If you or a loved one needs a criminal defense attorney in Jacksonville or the surrounding area, call The Mussallem Law Firm at (904) 365-5200 for a FREE CONSULTATION. Our Jacksonville Drug Crimes Attorney, Victoria "Tori" Mussallem, is available 24 hours a day, 7 days a week.

Two arrested in St. Johns County on meth charges following lengthy investigation

September 12, 2014

A man and a woman living together in St. John County were arrested on felony drug charges this month, accused of making and selling methamphetamines. Police investigated the couple for three months and obtained a search warrant that was served last week, according to a report in the Florida Times-Union. When police searched the property, they said they found an inactive meth lab, chemicals used to make meth, methamphetamine oil and drug paraphernalia, the newspaper reported. Both are charged with trafficking methamphetamines, maintaining a drug dwelling and possession of drug paraphernalia. The trafficking charge is a first-degree felony and by far the most serious, carrying a maximum penalty of 30 years in prison. Maintaining a drug dwelling is a second-degree felony that carries up to 15 years in prison, while the paraphernalia charge is a misdemeanor and would not include time in state prison - only up to a year in the county jail.

This St. Johns County Drug Crimes case has especially significant prison time attached because of the amount of the drug the pair is accused of having. With methamphetamines, trafficking begins with 14 grams. There are minimum mandatory sentences in St. Johns County Drug Trafficking Cases and they vary based on the amount of the drug police find. In this St. Johns County Drug Crimes case, the couple is accused of having more than 200 grams of methamphetamine - far more than the 14 gram threshold. With more than 200 grams, the defendants face a minimum sentence of 15 years in prison and a $250,000 fine. For between 28 and 200 grams, the minimum mandatory sentence was less than half in both areas -- seven years with a $100,000 fine.
Felony degrees and maximum penalties in St. Johns County Drug Crimes Cases are based primarily on two main factors: The type of drug a person is caught with and the amount of the drug. For example, a person accused of having 15 grams of meth is looking at a trafficking charge and years behind bars. If someone is caught with the same amount of marijuana, the crime is a misdemeanor and prison time is not even possible. Our St. Johns County Drug Crimes attorney knows the details of Florida's drug laws and can help lay out the potential penalties and investigate the case fully to help you or your loved one know determine the best course of action going forward.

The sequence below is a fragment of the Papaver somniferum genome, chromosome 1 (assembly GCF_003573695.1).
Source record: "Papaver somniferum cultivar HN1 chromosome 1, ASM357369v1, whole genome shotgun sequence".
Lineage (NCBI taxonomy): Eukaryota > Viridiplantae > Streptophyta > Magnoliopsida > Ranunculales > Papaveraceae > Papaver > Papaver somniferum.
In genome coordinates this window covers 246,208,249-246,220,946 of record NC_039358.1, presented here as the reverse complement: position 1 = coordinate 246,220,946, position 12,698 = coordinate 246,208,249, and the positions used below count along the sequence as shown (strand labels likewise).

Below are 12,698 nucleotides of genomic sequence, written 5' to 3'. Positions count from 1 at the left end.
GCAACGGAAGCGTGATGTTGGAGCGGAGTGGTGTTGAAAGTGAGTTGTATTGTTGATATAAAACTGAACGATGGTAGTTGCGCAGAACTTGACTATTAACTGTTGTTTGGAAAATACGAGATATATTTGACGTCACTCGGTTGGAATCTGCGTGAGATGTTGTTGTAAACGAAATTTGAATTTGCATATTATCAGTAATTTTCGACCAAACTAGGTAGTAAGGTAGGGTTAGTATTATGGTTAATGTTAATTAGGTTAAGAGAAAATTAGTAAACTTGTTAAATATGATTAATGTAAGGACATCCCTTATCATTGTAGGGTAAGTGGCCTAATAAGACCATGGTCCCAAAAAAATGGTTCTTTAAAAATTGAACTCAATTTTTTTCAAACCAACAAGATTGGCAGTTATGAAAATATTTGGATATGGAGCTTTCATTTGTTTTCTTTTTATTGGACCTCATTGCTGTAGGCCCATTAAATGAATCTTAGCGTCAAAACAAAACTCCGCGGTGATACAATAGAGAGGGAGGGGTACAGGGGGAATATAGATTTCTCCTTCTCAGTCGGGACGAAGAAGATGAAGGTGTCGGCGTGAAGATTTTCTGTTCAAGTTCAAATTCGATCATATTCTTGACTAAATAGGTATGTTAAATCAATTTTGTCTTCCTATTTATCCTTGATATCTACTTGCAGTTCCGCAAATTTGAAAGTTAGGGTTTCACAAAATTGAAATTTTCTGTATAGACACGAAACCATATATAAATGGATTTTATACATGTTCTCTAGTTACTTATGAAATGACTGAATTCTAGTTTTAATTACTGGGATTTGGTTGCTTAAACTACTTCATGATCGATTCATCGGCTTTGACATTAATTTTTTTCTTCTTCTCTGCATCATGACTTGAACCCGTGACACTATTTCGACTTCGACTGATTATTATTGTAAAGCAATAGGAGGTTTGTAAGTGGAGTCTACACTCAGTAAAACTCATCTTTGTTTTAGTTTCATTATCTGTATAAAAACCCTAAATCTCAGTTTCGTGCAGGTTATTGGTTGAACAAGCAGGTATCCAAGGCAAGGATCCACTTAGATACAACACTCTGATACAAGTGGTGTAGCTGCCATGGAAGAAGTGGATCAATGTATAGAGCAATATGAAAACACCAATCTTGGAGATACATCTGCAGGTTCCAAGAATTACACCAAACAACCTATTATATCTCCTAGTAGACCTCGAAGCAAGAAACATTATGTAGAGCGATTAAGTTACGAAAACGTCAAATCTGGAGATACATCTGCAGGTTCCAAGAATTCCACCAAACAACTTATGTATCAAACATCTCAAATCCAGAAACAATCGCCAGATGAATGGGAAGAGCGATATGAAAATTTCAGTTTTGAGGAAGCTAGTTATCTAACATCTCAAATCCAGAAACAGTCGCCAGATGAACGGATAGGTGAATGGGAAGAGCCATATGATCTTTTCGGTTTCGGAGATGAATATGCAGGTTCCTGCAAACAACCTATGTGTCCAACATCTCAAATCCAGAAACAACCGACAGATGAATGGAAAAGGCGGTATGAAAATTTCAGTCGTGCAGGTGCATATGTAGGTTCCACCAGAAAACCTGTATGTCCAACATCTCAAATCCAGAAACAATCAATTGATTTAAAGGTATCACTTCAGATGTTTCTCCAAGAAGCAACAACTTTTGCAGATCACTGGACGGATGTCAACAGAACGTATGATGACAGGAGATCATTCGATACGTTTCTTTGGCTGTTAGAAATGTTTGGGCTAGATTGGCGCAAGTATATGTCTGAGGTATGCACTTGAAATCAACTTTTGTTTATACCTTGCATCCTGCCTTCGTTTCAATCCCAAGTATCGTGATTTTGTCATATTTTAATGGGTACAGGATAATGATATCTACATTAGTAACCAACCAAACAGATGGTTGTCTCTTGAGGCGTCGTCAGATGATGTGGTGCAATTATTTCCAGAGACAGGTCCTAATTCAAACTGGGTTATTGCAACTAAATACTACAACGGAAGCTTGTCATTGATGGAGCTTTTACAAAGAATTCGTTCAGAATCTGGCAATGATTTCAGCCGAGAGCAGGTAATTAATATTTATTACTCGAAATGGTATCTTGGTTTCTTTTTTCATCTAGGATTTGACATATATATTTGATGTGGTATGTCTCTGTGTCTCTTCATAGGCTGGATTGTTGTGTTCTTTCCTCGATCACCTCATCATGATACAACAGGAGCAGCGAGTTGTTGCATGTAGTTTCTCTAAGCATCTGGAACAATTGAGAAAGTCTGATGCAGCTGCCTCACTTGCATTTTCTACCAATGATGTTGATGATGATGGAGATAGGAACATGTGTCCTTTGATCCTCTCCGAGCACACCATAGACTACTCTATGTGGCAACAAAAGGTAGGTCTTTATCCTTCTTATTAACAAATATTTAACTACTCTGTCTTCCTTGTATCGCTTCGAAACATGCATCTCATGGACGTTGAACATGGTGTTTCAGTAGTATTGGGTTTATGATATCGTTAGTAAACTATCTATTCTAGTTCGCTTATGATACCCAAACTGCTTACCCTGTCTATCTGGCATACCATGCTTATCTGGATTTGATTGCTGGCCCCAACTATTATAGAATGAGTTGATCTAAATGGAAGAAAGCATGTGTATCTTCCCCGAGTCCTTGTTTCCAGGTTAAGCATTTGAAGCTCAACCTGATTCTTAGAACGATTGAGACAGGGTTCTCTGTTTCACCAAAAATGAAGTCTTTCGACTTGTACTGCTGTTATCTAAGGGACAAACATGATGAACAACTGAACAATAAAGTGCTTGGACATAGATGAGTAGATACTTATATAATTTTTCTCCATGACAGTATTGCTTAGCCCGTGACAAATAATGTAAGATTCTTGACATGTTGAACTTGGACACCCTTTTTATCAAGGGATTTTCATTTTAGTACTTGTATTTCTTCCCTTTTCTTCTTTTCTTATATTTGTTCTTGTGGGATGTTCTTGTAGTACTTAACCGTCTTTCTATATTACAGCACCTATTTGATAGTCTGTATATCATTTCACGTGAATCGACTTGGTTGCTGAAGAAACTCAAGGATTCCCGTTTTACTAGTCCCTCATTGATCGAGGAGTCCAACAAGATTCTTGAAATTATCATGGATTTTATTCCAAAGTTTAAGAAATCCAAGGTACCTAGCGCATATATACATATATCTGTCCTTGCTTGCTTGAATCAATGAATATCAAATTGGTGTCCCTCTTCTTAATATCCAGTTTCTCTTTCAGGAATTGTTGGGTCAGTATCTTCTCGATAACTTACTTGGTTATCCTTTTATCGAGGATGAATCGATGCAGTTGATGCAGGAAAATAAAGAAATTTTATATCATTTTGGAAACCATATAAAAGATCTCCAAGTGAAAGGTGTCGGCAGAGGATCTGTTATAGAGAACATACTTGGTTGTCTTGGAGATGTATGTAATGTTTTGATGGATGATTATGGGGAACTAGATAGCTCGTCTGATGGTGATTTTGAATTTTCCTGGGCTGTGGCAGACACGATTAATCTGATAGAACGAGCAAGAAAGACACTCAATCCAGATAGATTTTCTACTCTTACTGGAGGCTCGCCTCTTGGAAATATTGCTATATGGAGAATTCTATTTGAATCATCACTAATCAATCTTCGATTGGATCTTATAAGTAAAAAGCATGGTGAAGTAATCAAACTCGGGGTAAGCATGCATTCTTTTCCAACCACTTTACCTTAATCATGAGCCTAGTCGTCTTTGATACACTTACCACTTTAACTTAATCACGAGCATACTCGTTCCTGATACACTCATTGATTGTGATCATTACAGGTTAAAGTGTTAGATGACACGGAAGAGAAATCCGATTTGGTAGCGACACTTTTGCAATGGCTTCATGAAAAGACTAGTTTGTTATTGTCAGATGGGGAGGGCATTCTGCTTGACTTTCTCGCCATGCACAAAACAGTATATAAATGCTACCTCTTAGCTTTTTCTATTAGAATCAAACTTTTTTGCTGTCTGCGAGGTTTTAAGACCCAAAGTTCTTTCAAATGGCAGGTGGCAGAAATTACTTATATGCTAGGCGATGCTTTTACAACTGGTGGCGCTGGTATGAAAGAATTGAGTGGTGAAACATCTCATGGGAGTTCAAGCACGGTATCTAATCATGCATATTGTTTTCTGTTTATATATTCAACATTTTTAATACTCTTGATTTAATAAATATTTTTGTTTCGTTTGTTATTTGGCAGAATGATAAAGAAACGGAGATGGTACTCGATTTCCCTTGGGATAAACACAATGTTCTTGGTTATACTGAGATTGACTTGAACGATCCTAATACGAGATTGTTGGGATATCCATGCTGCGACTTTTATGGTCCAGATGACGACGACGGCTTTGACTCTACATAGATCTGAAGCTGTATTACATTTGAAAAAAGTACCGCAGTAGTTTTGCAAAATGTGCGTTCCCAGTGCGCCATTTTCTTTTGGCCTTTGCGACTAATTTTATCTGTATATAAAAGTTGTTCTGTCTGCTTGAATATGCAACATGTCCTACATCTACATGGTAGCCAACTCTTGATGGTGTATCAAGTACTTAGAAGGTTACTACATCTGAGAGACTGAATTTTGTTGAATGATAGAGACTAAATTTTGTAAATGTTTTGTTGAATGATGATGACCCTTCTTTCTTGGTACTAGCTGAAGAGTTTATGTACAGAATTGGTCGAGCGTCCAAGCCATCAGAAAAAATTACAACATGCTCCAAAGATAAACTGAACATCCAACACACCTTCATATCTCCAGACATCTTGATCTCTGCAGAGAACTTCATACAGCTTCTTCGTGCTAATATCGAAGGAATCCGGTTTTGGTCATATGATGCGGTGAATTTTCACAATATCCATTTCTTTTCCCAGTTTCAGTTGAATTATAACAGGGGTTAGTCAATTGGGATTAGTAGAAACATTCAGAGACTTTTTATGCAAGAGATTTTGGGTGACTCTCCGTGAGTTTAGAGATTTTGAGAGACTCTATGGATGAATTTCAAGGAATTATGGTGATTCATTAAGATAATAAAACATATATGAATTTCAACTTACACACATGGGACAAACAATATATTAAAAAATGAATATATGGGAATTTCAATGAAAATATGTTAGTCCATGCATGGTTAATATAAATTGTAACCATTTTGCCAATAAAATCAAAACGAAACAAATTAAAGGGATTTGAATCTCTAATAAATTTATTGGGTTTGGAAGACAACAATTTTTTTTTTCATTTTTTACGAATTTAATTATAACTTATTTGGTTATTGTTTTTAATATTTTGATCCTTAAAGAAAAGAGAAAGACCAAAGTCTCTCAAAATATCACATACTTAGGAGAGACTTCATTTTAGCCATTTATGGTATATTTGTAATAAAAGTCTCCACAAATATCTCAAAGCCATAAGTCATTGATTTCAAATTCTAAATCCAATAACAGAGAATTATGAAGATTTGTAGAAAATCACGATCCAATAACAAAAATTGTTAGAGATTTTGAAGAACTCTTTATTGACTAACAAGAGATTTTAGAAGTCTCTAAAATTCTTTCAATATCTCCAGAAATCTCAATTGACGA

If you or a loved one needs a criminal defense attorney in Jacksonville or the surrounding area, call The Mussallem Law Firm at (904) 365-5200 for a FREE CONSULTATION. Our St. Johns County Drug Crimes Attorney, Victoria "Tori" Mussallem, is available 24 hours a day, 7 days a week.

Dozens arrested on drug charges as part of Operation Summer Slam in Clay County

September 2, 2014

Clay County police arrested 35 people and were seeking more than a dozen more, predominantly on charges of selling drugs that date back to February. Police began the months-long investigation looking into people selling prescription drugs, but ended up expanding the probe to other controlled substances, including marijuana and cocaine, according to a report on News4Jax. Twenty-nine people were arrested on Clay County Drug Charges for selling narcotics, and six more were picked up on other charges when police executed the warrants on the intended targets, the television station reported. There were outstanding warrants for about a dozen people following the sweep of arrests last month.

When a person is accused of selling a controlled substance in a Clay County Drug Case, the charge is a felony. The degree of felony and the maximum penalty are based primarily on two factors: the amount of the drug the defendant is arrested with and the type of drug he or she is accused of selling. For example, charges related to prescription drugs carry much more severe penalties than those involving marijuana. For example, drug trafficking charges involving prescription pills such as hydrocodone begin at 14 grams - just a handful of pills. Trafficking charges for marijuana do not begin until the person is accused of having 25 pounds of the drug. Drug trafficking charges are first-degree felonies, with varying minimum mandatory sentences that apply based on the amount of the drug included in the charge.

There are other factors that can determine the felony degree and potential punishment in a Clay County Drug Crimes Case. For example, there are enhanced penalties for selling or delivering drugs within 1,000 feet of a school, church or child care facility. Several of the cases in this Clay County Drug Crimes sweep have upgraded charges, and that increase is typically one felony degree. For example, sale or distribution of marijuana is normally a third-degree felony punishable by up to five years in state prison. However, if the transaction is completed within 1,000 feet of a school or other area listed above, the charge becomes a second-degree felony. Second-degree felonies have a maximum sentence of 15 years in prison - a significant difference for the defendant. Our Clay County Drug Crimes Attorney has represented people on all types of drug charges - from possession to trafficking involving all types of controlled substances. Our Clay County Criminal Defense Attorney knows what police must show to prove a sale and will thoroughly investigate the case against you or your loved one.